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Sailing Adventures in the Antarctic Peninsula,
South Georgia, Cape Horn, Falklands
& Historic Tierra Del Fuego
On this tour you may see:
Majestic mountains dipped in snow...
Crystalline waterways...
Whales, seals, Soaring Andes condors...
Ice-blue Glaciers that shimmer like jewels...


New Historic Missions Route to Cape Horn
and Beagle Channel opens up in Tierra Del Fuego



This story about the Tierra Del Fuego Yagan Canoe
Indian, Jemy button, goes back to the year 1825.



As Spain monopolizes the Cartography, then existing,
in many regions of the globe, England resolves to do
their own. For this goal, in 1825 Captain Philip Parker King,
commanding the "HMS Beagle" and Pringle Stockes in
charge of the "Adventure" began to explore coasts, islands,
channels and bays.

King and Stockes, looking for an exit to the Pacific,
name the Beagle channel in honor of King's boat .
Pringle Stockes commits suicide on board, and is
buried in Port Hunger ( Port Hunger or Puerto Hambre
in Spanish is a tourist attraction now called Fort Bulnes,
a few miles South of Punta Arenas, Chile).

King asks that Lieutenant Skyring be designated his
replacement, but Admiral Ottway grants
the command to the young Robert FitzRoy.

Robert FitzRoy anchored in front of the island
Navarino, his first mate, Murray, disembarks in Cape
Desolation. During the night his whale boat disappears
and he has to construct a type of canoe with branches
which resembles a basket to be able to return to the "Beagle".

It was February of 1830. They start looking for the
whale boat, a task that consumes many days. They take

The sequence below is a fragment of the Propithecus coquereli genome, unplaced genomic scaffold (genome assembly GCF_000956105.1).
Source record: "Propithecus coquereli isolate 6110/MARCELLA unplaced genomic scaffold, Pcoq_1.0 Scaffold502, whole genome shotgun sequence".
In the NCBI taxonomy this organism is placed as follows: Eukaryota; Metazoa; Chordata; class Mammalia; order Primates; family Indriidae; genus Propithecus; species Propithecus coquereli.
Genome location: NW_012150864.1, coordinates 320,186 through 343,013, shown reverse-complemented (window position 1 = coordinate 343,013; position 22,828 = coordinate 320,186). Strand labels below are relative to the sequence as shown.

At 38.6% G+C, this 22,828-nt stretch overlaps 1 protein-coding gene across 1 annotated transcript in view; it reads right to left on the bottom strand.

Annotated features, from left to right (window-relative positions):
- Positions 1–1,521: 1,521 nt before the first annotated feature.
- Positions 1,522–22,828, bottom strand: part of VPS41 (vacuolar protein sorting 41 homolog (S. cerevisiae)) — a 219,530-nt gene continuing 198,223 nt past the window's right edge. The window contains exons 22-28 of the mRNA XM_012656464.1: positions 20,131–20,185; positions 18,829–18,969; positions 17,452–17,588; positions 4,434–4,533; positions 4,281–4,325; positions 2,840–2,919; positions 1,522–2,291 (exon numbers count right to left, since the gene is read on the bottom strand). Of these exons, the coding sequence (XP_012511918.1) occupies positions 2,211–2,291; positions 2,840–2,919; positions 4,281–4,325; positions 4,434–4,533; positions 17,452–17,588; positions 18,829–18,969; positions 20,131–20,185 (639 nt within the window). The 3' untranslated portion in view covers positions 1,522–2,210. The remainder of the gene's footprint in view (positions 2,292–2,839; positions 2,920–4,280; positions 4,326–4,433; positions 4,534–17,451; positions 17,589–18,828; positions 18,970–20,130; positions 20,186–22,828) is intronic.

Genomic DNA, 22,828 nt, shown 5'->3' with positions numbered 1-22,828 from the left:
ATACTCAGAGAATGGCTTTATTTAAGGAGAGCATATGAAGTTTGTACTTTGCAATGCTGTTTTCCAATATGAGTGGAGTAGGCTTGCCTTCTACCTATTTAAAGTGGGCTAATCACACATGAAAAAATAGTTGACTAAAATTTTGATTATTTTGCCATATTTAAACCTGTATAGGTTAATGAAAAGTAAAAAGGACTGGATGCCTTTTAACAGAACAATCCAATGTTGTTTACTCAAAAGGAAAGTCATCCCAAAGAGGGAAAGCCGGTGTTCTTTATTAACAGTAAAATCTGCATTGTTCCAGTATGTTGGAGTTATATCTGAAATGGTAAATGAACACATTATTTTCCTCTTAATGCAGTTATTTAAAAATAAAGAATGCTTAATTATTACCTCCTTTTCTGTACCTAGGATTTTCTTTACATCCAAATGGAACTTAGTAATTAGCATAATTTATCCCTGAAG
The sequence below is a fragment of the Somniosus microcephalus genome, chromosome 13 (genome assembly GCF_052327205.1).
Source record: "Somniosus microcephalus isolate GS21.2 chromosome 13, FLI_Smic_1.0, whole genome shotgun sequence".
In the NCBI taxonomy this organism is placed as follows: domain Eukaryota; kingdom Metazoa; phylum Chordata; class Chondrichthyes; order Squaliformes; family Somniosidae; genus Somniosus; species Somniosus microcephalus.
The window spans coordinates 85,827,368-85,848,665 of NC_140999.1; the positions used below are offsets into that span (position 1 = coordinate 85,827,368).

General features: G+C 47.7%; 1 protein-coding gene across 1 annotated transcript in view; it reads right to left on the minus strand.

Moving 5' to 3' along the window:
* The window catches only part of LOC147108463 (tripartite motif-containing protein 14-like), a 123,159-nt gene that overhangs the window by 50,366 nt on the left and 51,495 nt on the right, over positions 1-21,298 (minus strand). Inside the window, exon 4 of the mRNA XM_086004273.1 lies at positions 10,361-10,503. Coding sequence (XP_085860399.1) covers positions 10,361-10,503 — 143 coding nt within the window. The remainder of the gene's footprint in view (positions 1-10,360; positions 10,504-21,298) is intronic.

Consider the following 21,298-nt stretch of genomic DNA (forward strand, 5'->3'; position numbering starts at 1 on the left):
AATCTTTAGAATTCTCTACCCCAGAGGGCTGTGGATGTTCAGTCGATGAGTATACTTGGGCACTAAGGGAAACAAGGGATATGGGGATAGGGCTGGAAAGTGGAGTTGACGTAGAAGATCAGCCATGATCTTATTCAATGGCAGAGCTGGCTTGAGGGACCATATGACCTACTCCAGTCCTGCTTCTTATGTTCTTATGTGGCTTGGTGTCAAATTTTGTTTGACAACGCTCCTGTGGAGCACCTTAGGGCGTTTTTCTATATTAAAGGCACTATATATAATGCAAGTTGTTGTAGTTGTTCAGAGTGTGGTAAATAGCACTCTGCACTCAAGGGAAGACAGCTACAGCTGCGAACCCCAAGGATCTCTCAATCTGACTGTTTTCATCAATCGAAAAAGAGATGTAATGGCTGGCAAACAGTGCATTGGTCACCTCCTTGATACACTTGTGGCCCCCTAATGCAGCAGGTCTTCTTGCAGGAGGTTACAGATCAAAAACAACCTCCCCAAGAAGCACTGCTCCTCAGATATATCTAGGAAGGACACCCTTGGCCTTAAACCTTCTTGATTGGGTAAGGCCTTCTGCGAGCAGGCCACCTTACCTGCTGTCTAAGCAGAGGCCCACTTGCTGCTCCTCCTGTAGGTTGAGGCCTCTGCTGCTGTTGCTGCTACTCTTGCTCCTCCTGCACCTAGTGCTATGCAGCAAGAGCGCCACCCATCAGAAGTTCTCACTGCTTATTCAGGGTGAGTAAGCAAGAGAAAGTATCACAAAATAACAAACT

some Yagan Indians as hostages, many escape. But at
the end of the search, they are left with four fuegians
(from Tierra Del Fuego) on board, who captain FitzRoy
decides to take to England.

These four, were the first Yagan fuegian
Indians in Europe. One was a robust and sullen man
around 26 years old, called York Minster, named so by
the English at a rock near the site where he was
captured.


York Minister


Another one, about 20 years old, was called
Boat Memory because he could not remember where the
boat was that had been stolen, although there
was some bottles of beer in his canoe. A girl of about
9 years, was nicknamed Fuegia Basket by the sailors
because some of them had returned to the "Beagle"
floating on a structure of branches and cloth, that
appeared like a big basket.


Fuegia Basket

A boy was known as Jemy
Button, because FitzRoy paid for him by with buttons.

The idea of the captain is that, if these Indians
reside some years in " civilization ", on their return
they will transfer what they had learned to their
relatives, resulting in a great advance for this
uneducated people. On board, they were provided with
clothes, since those of their race live totally naked.

Jemy Button


Throughout the trip, all appeared very content with
their luck. When arriving at England, they are
vaccinated for the second time, because FitzRoy is
conscious of the vulnerability of the natives with the